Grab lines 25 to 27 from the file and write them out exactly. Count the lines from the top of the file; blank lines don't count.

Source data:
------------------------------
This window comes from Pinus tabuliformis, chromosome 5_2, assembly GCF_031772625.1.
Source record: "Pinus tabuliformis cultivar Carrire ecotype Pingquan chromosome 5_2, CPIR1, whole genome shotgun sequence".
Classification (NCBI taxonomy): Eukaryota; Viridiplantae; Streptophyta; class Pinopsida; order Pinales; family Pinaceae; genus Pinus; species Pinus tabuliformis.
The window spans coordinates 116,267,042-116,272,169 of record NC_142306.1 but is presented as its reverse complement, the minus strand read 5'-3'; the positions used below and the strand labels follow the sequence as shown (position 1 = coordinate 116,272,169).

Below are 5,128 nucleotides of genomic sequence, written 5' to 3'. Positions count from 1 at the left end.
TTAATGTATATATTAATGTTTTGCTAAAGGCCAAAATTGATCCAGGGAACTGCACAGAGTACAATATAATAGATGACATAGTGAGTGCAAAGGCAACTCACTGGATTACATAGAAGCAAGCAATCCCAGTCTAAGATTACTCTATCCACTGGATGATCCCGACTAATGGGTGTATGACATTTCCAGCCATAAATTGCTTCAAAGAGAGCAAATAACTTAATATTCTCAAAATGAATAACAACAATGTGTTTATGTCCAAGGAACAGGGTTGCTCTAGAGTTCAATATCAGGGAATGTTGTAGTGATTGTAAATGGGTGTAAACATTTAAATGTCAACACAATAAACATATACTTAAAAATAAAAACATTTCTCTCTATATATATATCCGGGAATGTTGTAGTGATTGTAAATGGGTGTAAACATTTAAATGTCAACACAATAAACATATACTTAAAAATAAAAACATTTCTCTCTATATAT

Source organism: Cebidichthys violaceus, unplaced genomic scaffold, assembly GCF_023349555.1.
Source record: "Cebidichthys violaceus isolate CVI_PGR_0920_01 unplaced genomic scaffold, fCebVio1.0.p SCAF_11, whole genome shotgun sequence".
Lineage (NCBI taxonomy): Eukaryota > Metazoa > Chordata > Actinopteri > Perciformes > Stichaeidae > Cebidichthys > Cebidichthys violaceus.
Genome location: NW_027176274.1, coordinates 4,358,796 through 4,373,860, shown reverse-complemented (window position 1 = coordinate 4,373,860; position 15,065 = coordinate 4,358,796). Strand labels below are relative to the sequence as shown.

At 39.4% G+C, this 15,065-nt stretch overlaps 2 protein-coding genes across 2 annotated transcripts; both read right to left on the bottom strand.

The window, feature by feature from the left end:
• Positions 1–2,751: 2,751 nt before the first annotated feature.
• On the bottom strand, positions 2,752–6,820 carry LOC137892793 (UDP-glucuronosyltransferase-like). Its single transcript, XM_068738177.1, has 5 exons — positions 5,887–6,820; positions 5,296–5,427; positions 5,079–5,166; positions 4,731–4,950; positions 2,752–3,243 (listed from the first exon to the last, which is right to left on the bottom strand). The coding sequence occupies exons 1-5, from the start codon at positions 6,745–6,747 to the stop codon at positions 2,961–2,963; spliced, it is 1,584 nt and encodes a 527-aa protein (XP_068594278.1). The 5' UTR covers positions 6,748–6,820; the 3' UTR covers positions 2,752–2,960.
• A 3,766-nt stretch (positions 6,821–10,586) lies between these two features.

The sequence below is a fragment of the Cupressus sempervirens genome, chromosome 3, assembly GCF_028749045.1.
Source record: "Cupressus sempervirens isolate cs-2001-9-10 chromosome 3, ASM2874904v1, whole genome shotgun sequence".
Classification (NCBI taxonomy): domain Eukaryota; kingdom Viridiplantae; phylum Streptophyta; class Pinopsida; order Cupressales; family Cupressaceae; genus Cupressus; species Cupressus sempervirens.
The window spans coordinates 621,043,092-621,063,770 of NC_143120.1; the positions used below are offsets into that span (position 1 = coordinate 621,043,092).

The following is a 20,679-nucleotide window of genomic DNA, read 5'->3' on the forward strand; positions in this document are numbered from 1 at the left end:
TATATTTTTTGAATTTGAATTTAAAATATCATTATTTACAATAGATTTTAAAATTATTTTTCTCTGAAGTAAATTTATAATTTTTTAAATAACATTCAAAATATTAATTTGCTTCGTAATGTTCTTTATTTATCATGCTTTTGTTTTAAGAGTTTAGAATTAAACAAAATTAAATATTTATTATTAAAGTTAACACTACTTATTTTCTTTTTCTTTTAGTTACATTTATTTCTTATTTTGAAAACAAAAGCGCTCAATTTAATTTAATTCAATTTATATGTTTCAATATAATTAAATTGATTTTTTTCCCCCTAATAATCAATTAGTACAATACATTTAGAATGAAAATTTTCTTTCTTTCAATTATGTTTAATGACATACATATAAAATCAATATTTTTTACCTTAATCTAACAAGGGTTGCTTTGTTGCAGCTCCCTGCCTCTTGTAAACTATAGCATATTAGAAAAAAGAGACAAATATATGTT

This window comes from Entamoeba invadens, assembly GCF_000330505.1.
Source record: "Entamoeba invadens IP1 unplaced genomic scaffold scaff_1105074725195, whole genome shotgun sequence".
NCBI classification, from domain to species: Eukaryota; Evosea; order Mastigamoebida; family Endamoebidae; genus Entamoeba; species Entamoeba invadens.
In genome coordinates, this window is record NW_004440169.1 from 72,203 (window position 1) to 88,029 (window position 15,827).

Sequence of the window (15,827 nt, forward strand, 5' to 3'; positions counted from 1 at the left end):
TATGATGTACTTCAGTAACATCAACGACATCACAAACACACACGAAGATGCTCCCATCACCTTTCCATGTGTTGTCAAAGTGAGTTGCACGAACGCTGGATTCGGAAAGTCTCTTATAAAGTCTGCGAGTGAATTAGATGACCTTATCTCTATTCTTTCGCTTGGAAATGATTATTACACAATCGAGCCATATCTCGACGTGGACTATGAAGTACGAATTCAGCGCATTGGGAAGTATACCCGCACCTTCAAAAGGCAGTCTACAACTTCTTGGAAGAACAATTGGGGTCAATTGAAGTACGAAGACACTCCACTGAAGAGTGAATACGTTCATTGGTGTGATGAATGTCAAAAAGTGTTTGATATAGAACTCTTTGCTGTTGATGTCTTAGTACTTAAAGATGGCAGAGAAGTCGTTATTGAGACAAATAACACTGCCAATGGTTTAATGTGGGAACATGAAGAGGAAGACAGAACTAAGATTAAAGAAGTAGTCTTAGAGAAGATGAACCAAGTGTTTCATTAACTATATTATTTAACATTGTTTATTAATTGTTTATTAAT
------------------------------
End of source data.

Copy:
In genome coordinates, this window is record NW_004440169.1 from 72,203 (window position 1) to 88,029 (window position 15,827).

Sequence of the window (15,827 nt, forward strand, 5' to 3'; positions counted from 1 at the left end):
TATGATGTACTTCAGTAACATCAACGACATCACAAACACACACGAAGATGCTCCCATCACCTTTCCATGTGTTGTCAAAGTGAGTTGCACGAACGCTGGATTCGGAAAGTCTCTTATAAAGTCTGCGAGTGAATTAGATGACCTTATCTCTATTCTTTCGCTTGGAAATGATTATTACACAATCGAGCCATATCTCGACGTGGACTATGAAGTACGAATTCAGCGCATTGGGAAGTATACCCGCACCTTCAAAAGGCAGTCTACAACTTCTTGGAAGAACAATTGGGGTCAATTGAAGTACGAAGACACTCCACTGAAGAGTGAATACGTTCATTGGTGTGATGAATGTCAAAAAGTGTTTGATATAGAACTCTTTGCTGTTGATGTCTTAGTACTTAAAGATGGCAGAGAAGTCGTTATTGAGACAAATAACACTGCCAATGGTTTAATGTGGGAACATGAAGAGGAAGACAGAACTAAGATTAAAGAAGTAGTCTTAGAGAAGATGAACCAAGTGTTTCATTAACTATATTATTTAACATTGTTTATTAATTGTTTATTAAT